Pushpamala N, Abduction/Apaharana (2009)
Pushpamala, one of my favorite contemporary Indian artists, is best known for her earlier Ethnographic Series. This take on the Ramayana brings Pushpamala’s exaggerated sense of drama to explore questions of gender and storytelling.Discussing Pushpamala’s performance photography for the National Portrait Gallery of Canberra, Ajay Sinha writes:
In the ‘Wilderness’ chapter of the Indian epic Ramayana, Sita, the pinnacle of feminine virtue, yields briefly to temptation and is abducted by Ravana. Pushpamala seizes this moment and elaborates on it, playing the role of Rama’s demure wife swept away by the demon. High action unfolds in meticulously designed tableaux, recalling the proscenium-framed settings of late nineteenth and twentieth-century Parsi and Kannada theatres. Mist, symbolising dreams and illusions in theatre and film, engulfs the actors. Against faintly visible Arcadian landscapes and golden architecture, Ravana and Sita take on the melodramatic poses of comic-book characters such as Chandamama and Amar Chitra Katha.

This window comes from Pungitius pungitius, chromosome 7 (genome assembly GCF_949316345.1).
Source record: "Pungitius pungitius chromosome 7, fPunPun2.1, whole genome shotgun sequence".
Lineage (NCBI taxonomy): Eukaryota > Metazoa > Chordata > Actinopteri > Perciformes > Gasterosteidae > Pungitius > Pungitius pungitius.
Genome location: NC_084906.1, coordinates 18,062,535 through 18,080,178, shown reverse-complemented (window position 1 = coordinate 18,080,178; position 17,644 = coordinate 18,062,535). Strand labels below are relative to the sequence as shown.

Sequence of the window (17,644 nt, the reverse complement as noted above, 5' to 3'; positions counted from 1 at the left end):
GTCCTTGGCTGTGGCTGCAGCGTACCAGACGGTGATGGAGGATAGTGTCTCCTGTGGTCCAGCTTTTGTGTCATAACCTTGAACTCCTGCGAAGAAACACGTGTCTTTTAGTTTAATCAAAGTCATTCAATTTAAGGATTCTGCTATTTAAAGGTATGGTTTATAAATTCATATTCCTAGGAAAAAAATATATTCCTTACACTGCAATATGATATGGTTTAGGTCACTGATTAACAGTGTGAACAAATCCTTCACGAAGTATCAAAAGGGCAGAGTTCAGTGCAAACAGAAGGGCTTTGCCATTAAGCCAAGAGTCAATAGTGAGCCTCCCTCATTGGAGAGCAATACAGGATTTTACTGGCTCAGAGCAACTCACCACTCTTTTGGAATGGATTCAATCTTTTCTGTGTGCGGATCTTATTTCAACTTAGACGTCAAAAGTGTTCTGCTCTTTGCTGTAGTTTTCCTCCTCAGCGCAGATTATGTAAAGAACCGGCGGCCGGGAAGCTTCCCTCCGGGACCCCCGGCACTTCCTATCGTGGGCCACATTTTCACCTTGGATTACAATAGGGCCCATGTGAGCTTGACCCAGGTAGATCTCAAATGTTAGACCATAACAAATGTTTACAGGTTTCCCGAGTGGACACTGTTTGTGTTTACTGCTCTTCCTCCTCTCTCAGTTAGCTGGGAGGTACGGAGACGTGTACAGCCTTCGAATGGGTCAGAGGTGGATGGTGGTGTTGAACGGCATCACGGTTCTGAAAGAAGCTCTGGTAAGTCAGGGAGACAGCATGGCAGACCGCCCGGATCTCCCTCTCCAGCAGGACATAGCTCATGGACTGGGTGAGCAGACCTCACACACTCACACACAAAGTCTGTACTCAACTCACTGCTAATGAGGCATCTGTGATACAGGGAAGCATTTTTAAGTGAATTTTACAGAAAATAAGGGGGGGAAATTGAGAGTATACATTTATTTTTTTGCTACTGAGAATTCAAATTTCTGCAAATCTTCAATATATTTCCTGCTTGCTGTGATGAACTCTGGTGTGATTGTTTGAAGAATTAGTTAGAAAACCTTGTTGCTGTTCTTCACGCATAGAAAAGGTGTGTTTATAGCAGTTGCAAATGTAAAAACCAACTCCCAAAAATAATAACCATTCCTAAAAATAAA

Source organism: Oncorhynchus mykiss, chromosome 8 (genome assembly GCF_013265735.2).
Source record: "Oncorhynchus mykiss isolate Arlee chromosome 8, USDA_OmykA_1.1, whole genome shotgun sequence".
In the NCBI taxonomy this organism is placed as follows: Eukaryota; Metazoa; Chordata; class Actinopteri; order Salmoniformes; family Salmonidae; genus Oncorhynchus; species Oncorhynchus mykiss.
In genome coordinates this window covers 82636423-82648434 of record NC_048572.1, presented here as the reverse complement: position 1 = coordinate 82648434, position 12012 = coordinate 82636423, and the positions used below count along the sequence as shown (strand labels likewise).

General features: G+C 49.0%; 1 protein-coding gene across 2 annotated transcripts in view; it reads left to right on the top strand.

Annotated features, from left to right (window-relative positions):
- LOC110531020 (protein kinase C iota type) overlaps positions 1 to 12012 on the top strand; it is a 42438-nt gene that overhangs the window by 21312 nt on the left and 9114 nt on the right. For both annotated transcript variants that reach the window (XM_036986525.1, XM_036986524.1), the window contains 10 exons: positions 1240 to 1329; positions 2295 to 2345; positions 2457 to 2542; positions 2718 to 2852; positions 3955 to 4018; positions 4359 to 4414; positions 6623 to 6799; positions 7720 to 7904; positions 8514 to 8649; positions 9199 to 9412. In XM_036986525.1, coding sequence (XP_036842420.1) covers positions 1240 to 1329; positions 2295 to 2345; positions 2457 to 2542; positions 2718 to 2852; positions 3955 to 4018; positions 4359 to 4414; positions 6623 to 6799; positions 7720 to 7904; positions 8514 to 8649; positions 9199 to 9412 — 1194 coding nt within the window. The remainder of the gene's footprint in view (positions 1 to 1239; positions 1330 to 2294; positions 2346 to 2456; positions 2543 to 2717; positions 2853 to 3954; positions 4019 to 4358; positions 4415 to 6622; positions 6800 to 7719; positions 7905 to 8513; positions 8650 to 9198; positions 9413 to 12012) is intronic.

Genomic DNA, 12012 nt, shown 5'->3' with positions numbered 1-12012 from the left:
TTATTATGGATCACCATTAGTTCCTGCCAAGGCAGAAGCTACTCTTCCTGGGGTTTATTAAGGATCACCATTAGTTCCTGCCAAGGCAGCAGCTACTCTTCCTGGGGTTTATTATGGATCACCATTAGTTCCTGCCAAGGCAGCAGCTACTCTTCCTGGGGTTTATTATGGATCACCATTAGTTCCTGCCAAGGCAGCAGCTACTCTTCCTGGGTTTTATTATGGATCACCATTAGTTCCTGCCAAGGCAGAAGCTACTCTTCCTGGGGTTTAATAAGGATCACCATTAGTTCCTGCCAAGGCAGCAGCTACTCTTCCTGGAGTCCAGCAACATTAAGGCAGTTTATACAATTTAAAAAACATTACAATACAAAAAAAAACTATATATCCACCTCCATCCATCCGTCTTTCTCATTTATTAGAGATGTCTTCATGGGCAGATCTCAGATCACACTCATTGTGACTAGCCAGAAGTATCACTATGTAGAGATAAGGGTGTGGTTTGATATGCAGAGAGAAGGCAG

One of the most striking differences between this series and Pushpamala’s prior photo-performances is the large size of the photographs (approx. 1 x 1.5 metres). They recall history paintings, and the use of ornate gold frames brings to mind mythological scenes occupying ceilings and overdoors in Baroque and Rococo interiors. And yet, while the genre reference transports the scenarios to a remote story-land, the images also reflect the artist’s body as if in a life-size mirror and thereby address us somatically.